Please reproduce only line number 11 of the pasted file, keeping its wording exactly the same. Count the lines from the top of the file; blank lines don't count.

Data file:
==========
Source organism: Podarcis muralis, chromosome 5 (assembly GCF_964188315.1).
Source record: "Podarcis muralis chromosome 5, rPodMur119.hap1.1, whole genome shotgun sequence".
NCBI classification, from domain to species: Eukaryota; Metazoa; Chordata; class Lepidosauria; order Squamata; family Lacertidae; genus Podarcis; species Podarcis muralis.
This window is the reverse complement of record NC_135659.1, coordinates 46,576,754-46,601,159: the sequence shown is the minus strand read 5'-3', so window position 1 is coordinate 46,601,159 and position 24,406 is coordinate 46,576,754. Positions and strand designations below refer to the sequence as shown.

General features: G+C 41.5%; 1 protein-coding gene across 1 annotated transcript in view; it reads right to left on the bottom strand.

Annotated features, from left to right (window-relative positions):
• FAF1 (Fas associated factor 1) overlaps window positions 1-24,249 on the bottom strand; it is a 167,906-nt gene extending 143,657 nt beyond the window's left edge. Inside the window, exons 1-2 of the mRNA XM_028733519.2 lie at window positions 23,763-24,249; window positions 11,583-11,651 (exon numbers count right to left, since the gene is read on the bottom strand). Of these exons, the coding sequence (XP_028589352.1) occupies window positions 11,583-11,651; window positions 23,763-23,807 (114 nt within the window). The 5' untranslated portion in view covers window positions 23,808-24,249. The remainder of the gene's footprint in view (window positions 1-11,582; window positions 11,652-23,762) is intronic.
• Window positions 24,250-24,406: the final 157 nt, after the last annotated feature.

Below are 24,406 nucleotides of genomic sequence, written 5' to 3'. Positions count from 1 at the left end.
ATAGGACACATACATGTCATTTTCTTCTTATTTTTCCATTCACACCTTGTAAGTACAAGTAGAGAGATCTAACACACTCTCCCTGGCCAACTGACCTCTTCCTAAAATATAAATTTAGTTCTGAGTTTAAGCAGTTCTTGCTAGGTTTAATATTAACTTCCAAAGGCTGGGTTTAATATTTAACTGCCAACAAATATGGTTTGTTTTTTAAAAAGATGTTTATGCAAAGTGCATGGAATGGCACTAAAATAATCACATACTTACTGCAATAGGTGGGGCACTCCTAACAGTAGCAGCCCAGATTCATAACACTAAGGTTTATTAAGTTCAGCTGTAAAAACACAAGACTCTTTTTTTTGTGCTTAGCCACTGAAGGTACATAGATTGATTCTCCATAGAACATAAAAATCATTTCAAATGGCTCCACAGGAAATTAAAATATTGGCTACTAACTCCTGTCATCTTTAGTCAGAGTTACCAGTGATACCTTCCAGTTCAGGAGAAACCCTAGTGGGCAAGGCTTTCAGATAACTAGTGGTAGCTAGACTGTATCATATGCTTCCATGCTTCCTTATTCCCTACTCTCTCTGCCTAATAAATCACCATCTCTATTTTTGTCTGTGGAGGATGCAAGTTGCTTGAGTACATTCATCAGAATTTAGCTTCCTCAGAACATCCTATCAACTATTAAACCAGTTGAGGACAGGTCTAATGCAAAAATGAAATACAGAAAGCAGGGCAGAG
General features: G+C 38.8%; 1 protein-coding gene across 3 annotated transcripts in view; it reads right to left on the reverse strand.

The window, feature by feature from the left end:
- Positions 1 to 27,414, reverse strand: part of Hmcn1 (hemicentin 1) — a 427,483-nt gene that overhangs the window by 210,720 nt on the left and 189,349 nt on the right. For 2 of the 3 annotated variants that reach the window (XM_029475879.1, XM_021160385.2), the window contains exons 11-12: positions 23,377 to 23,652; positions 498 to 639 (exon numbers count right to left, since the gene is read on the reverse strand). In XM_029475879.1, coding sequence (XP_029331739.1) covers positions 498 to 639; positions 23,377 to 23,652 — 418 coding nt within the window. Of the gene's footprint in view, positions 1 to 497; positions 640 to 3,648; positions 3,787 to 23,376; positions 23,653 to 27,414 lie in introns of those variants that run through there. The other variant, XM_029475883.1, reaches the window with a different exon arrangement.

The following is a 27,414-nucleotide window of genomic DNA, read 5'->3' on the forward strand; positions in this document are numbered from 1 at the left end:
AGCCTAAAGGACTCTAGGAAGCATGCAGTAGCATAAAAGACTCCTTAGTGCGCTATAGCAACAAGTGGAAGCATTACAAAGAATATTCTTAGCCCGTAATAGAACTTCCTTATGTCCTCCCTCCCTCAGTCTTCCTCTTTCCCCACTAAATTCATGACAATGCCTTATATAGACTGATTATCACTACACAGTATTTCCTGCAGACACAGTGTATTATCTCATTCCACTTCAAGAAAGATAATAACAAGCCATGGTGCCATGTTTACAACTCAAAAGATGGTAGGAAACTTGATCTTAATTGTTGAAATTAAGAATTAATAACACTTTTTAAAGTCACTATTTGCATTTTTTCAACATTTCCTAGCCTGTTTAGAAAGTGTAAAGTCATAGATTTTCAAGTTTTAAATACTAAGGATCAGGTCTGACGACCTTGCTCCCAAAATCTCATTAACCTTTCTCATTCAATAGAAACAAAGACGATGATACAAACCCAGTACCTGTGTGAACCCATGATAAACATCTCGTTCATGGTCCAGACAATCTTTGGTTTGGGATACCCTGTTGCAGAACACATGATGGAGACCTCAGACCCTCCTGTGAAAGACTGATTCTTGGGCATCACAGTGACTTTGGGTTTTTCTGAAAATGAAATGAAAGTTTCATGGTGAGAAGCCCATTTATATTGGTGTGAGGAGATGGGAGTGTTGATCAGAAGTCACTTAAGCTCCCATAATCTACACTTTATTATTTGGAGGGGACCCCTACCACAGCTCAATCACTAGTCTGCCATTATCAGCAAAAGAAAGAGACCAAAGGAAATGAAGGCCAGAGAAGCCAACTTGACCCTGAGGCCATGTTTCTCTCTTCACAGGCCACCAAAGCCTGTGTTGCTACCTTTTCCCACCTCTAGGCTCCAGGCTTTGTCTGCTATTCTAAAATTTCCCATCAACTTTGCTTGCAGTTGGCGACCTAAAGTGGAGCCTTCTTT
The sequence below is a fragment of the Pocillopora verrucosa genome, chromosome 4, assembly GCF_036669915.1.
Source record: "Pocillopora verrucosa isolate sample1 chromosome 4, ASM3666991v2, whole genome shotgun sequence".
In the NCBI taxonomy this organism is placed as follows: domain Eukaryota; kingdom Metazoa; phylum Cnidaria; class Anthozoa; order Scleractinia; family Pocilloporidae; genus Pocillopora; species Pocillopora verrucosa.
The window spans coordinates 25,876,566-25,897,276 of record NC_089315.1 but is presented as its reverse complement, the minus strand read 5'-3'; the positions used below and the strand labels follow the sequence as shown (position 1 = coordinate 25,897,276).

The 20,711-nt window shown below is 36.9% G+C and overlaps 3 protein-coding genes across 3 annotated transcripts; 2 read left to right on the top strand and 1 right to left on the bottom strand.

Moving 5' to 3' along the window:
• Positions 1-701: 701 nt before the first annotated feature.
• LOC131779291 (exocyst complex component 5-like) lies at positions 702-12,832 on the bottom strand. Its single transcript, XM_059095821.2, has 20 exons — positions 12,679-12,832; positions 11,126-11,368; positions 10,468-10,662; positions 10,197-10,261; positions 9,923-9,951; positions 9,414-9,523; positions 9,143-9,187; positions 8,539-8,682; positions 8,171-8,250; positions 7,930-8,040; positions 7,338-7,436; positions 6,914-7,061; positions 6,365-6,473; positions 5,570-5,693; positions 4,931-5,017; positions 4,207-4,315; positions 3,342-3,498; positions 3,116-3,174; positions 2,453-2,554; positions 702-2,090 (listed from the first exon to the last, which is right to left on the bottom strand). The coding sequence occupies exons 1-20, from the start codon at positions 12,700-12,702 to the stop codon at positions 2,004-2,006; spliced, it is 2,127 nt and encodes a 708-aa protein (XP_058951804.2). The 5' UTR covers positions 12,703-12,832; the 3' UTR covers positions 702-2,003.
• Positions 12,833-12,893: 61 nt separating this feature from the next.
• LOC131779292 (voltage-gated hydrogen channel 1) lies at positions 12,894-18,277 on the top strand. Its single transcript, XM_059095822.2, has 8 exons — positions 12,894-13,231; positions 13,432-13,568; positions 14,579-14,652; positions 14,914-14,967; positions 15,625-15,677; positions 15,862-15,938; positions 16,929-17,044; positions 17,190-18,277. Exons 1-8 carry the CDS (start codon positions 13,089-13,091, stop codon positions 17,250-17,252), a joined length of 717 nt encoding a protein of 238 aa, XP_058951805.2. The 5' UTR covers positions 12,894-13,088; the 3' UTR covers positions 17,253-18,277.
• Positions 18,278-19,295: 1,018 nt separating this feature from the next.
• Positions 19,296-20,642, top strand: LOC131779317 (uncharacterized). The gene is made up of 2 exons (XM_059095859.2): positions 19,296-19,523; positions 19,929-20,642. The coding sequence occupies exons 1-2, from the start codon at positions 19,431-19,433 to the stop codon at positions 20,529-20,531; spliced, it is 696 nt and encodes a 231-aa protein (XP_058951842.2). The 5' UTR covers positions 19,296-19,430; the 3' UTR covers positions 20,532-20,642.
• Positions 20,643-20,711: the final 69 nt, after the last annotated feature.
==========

General features: G+C 38.8%; 1 protein-coding gene across 3 annotated transcripts in view; it reads right to left on the reverse strand.